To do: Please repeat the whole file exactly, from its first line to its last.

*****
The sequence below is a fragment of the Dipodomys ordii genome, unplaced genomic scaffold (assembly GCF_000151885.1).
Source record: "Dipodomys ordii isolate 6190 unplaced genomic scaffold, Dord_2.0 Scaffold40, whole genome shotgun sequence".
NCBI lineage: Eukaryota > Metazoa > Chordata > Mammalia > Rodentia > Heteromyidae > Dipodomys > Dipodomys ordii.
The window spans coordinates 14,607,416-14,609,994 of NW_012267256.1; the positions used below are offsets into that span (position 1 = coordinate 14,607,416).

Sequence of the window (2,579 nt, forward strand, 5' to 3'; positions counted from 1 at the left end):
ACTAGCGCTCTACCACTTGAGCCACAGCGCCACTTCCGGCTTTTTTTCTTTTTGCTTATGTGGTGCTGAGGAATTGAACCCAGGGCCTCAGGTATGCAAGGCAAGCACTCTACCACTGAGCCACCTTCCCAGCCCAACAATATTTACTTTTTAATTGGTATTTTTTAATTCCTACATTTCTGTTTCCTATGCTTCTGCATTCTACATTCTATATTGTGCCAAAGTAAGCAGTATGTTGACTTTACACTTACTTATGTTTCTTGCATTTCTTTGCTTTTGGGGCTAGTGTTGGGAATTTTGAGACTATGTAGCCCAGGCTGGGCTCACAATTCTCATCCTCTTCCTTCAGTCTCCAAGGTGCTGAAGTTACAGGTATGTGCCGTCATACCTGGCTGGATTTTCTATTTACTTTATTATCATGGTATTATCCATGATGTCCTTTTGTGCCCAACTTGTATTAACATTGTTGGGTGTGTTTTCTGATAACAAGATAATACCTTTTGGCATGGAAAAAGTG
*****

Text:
The sequence below is a fragment of the Dipodomys ordii genome, unplaced genomic scaffold (assembly GCF_000151885.1).
Source record: "Dipodomys ordii isolate 6190 unplaced genomic scaffold, Dord_2.0 Scaffold40, whole genome shotgun sequence".
NCBI lineage: Eukaryota > Metazoa > Chordata > Mammalia > Rodentia > Heteromyidae > Dipodomys > Dipodomys ordii.
The window spans coordinates 14,607,416-14,609,994 of NW_012267256.1; the positions used below are offsets into that span (position 1 = coordinate 14,607,416).

Sequence of the window (2,579 nt, forward strand, 5' to 3'; positions counted from 1 at the left end):
ACTAGCGCTCTACCACTTGAGCCACAGCGCCACTTCCGGCTTTTTTTCTTTTTGCTTATGTGGTGCTGAGGAATTGAACCCAGGGCCTCAGGTATGCAAGGCAAGCACTCTACCACTGAGCCACCTTCCCAGCCCAACAATATTTACTTTTTAATTGGTATTTTTTAATTCCTACATTTCTGTTTCCTATGCTTCTGCATTCTACATTCTATATTGTGCCAAAGTAAGCAGTATGTTGACTTTACACTTACTTATGTTTCTTGCATTTCTTTGCTTTTGGGGCTAGTGTTGGGAATTTTGAGACTATGTAGCCCAGGCTGGGCTCACAATTCTCATCCTCTTCCTTCAGTCTCCAAGGTGCTGAAGTTACAGGTATGTGCCGTCATACCTGGCTGGATTTTCTATTTACTTTATTATCATGGTATTATCCATGATGTCCTTTTGTGCCCAACTTGTATTAACATTGTTGGGTGTGTTTTCTGATAACAAGATAATACCTTTTGGCATGGAAAAAGTG